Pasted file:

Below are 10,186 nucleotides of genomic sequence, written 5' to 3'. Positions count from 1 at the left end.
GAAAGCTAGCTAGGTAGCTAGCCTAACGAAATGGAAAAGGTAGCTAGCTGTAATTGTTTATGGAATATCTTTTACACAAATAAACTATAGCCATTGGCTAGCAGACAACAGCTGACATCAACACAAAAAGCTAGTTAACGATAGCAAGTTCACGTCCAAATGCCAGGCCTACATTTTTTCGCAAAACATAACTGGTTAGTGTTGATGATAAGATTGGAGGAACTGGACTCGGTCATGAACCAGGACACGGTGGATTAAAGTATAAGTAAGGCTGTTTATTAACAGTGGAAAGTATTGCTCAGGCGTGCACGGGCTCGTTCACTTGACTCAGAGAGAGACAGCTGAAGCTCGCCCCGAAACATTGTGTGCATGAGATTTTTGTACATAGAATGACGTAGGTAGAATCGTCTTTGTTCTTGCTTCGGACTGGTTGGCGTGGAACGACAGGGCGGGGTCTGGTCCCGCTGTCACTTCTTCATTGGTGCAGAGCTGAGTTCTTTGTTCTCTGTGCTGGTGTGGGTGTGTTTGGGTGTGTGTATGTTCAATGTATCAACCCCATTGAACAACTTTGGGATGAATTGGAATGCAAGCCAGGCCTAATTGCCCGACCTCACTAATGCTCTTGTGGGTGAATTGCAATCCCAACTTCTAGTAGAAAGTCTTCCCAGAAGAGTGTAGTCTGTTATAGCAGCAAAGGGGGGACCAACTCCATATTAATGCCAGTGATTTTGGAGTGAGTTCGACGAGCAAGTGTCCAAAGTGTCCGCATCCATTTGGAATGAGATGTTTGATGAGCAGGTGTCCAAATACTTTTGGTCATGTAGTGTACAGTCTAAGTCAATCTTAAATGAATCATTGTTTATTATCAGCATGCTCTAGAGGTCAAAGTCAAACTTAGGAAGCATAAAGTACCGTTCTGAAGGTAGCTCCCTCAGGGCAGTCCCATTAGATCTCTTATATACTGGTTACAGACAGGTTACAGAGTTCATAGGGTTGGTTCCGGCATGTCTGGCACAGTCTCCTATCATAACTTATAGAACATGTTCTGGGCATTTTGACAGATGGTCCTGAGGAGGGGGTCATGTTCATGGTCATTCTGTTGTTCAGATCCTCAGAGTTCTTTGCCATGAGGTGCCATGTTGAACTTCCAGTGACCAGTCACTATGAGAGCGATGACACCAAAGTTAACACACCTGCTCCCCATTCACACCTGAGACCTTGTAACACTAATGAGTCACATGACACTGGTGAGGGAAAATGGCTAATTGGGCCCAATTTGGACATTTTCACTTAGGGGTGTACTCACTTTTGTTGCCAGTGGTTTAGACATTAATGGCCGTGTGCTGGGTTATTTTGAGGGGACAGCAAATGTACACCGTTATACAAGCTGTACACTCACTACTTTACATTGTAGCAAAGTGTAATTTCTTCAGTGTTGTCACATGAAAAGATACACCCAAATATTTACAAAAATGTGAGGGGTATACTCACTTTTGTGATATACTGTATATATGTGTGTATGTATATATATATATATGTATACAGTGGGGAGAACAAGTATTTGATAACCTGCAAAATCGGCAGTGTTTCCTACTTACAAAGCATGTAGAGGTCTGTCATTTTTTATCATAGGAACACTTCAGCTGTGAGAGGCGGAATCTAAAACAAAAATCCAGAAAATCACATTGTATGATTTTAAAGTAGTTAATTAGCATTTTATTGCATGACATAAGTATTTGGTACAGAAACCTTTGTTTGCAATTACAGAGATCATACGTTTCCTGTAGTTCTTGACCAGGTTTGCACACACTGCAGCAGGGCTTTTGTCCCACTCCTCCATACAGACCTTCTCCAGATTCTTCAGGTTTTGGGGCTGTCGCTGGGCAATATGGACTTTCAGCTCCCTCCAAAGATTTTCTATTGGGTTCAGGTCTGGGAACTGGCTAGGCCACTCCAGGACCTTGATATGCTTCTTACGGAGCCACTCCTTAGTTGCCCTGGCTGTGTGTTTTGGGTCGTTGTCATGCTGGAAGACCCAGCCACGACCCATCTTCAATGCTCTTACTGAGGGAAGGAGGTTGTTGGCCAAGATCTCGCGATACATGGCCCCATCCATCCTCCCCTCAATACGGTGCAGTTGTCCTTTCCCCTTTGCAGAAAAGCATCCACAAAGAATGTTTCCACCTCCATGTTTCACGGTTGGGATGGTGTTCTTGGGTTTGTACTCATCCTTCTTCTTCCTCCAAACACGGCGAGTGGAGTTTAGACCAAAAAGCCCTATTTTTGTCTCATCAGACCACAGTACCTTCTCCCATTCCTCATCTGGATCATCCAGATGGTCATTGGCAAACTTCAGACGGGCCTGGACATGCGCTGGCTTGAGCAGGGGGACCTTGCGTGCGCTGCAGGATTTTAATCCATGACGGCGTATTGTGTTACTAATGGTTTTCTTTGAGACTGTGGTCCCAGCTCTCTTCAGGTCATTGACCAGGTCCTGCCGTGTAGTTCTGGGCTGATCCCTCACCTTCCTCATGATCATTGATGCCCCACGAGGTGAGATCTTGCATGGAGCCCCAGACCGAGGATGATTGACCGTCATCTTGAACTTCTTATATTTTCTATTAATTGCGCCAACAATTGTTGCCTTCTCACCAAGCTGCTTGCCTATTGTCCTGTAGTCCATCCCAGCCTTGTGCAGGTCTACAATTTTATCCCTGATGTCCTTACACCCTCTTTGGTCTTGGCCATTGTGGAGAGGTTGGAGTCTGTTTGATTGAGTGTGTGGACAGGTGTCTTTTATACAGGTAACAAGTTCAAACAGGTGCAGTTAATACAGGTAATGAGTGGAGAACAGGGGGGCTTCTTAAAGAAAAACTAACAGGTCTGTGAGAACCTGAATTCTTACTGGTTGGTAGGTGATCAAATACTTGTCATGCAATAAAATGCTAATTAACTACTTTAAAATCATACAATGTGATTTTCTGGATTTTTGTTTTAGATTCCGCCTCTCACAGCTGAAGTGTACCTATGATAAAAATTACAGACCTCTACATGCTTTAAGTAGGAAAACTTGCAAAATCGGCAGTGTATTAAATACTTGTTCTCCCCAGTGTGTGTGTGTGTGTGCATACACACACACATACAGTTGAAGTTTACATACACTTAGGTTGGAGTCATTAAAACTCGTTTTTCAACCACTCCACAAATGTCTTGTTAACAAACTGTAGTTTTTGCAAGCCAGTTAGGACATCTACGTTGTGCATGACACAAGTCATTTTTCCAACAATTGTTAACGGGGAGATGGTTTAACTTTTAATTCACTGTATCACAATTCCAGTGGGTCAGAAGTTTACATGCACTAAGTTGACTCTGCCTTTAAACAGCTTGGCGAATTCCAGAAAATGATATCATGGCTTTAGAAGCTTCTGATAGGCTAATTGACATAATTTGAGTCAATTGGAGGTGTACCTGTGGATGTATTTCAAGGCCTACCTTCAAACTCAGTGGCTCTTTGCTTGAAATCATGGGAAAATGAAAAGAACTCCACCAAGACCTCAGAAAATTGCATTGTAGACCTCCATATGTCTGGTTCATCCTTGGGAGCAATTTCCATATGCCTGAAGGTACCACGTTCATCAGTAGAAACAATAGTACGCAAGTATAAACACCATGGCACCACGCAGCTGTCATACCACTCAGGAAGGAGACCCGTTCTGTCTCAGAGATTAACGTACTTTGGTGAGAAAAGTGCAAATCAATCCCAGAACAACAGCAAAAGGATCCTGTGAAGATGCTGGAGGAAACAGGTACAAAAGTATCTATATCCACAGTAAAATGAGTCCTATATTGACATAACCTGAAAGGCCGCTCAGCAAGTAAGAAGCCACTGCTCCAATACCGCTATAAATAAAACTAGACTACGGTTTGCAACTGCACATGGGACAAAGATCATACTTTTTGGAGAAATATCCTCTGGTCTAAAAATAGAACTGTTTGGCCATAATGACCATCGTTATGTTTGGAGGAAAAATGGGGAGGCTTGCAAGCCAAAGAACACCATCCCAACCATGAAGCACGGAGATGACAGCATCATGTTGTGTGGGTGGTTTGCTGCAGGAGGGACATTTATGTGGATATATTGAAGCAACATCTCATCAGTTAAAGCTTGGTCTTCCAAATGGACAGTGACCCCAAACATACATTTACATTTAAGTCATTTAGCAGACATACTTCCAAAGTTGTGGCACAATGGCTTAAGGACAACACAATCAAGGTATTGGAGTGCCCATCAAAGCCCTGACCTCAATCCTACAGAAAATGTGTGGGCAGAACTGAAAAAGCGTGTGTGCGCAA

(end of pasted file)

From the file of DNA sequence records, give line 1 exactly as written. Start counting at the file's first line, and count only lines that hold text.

Below are 10,186 nucleotides of genomic sequence, written 5' to 3'. Positions count from 1 at the left end.